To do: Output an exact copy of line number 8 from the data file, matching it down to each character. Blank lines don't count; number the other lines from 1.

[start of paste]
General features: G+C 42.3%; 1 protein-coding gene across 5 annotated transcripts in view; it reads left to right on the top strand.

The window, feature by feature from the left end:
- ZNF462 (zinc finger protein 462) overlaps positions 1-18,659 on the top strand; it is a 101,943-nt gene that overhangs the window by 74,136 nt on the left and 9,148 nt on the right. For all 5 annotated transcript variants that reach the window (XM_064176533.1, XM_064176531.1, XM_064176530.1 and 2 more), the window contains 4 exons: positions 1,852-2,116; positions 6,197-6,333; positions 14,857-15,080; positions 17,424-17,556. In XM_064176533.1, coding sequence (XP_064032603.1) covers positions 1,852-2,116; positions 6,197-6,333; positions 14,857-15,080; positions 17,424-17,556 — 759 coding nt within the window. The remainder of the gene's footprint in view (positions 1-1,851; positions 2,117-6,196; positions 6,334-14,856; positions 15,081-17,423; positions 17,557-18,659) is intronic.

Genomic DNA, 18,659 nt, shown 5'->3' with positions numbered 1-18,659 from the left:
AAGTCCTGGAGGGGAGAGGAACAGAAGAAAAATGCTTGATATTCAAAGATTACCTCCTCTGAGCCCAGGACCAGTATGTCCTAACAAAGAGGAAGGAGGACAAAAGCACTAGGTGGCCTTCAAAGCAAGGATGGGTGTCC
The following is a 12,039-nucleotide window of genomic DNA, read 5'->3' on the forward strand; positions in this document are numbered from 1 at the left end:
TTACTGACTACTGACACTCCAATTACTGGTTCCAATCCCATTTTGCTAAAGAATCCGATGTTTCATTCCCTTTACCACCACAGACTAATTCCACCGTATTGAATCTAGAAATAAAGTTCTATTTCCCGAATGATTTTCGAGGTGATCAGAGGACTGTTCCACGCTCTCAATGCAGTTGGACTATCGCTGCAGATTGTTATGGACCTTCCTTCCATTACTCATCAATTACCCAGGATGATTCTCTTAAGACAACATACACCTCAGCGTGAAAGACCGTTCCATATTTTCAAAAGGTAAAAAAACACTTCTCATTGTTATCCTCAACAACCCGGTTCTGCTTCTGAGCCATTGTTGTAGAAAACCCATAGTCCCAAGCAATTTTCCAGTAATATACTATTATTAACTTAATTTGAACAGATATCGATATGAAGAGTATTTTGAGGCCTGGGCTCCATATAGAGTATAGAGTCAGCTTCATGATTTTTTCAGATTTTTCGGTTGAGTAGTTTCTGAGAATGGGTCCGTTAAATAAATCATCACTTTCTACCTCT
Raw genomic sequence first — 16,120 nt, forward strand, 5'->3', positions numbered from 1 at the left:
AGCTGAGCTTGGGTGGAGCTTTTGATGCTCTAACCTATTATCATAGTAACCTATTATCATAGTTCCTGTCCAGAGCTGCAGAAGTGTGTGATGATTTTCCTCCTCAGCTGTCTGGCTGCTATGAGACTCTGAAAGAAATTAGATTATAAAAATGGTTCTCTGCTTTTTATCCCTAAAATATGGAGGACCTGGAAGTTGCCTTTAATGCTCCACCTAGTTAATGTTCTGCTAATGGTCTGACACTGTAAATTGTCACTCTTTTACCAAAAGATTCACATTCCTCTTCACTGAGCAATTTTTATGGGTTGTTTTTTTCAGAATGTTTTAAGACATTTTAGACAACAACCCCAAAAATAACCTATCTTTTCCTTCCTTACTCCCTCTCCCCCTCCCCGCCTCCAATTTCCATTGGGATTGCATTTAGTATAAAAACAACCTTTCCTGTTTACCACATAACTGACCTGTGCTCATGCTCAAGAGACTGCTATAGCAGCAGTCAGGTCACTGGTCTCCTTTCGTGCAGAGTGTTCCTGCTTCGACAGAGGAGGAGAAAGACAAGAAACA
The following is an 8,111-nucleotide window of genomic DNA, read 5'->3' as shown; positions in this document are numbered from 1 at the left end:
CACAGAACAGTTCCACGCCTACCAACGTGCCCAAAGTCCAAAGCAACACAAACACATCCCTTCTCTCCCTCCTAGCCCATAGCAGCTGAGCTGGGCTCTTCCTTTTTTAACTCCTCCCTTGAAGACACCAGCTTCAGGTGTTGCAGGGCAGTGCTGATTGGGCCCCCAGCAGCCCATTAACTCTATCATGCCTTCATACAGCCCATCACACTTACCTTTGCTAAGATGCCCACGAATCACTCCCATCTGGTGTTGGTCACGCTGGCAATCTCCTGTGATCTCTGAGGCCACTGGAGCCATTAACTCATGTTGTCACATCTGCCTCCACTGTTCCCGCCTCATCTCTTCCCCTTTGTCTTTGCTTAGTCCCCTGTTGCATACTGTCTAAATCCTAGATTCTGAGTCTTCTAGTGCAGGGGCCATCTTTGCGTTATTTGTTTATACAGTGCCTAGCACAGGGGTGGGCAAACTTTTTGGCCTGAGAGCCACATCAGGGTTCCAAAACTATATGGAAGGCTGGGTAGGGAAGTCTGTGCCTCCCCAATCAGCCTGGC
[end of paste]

Raw genomic sequence first — 16,120 nt, forward strand, 5'->3', positions numbered from 1 at the left: